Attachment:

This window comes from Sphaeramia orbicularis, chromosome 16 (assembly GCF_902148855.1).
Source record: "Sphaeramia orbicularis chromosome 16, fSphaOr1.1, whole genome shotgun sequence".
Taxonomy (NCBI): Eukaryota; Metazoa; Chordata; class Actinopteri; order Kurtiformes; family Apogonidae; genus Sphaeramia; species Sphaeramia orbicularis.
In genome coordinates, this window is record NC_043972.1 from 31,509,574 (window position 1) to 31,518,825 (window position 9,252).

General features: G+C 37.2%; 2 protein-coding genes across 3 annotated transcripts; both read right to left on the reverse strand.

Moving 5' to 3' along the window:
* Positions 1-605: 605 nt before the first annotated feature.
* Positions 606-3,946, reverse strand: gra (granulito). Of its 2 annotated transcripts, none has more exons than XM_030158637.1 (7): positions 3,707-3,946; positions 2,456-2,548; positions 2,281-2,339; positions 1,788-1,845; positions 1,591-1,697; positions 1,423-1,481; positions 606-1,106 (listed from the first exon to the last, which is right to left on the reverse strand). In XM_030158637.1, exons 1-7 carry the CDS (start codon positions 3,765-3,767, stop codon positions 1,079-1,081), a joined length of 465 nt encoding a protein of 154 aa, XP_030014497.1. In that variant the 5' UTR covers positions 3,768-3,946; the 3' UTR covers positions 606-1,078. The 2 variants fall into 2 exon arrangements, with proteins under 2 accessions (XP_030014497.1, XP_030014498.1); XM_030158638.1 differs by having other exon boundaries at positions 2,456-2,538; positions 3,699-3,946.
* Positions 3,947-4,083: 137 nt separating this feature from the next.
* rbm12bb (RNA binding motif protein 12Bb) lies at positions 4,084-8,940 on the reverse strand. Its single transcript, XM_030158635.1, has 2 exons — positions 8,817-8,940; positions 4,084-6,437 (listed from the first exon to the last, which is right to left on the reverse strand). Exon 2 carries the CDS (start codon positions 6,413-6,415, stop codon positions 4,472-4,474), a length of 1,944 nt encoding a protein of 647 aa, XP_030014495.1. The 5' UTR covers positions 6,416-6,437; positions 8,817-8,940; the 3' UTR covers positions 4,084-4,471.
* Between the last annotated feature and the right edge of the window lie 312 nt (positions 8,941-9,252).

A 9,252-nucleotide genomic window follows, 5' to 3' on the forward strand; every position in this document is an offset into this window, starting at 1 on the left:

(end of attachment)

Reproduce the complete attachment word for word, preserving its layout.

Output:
This window comes from Sphaeramia orbicularis, chromosome 16 (assembly GCF_902148855.1).
Source record: "Sphaeramia orbicularis chromosome 16, fSphaOr1.1, whole genome shotgun sequence".
Taxonomy (NCBI): Eukaryota; Metazoa; Chordata; class Actinopteri; order Kurtiformes; family Apogonidae; genus Sphaeramia; species Sphaeramia orbicularis.
In genome coordinates, this window is record NC_043972.1 from 31,509,574 (window position 1) to 31,518,825 (window position 9,252).

General features: G+C 37.2%; 2 protein-coding genes across 3 annotated transcripts; both read right to left on the reverse strand.

Moving 5' to 3' along the window:
* Positions 1-605: 605 nt before the first annotated feature.
* Positions 606-3,946, reverse strand: gra (granulito). Of its 2 annotated transcripts, none has more exons than XM_030158637.1 (7): positions 3,707-3,946; positions 2,456-2,548; positions 2,281-2,339; positions 1,788-1,845; positions 1,591-1,697; positions 1,423-1,481; positions 606-1,106 (listed from the first exon to the last, which is right to left on the reverse strand). In XM_030158637.1, exons 1-7 carry the CDS (start codon positions 3,765-3,767, stop codon positions 1,079-1,081), a joined length of 465 nt encoding a protein of 154 aa, XP_030014497.1. In that variant the 5' UTR covers positions 3,768-3,946; the 3' UTR covers positions 606-1,078. The 2 variants fall into 2 exon arrangements, with proteins under 2 accessions (XP_030014497.1, XP_030014498.1); XM_030158638.1 differs by having other exon boundaries at positions 2,456-2,538; positions 3,699-3,946.
* Positions 3,947-4,083: 137 nt separating this feature from the next.
* rbm12bb (RNA binding motif protein 12Bb) lies at positions 4,084-8,940 on the reverse strand. Its single transcript, XM_030158635.1, has 2 exons — positions 8,817-8,940; positions 4,084-6,437 (listed from the first exon to the last, which is right to left on the reverse strand). Exon 2 carries the CDS (start codon positions 6,413-6,415, stop codon positions 4,472-4,474), a length of 1,944 nt encoding a protein of 647 aa, XP_030014495.1. The 5' UTR covers positions 6,416-6,437; positions 8,817-8,940; the 3' UTR covers positions 4,084-4,471.
* Between the last annotated feature and the right edge of the window lie 312 nt (positions 8,941-9,252).

A 9,252-nucleotide genomic window follows, 5' to 3' on the forward strand; every position in this document is an offset into this window, starting at 1 on the left: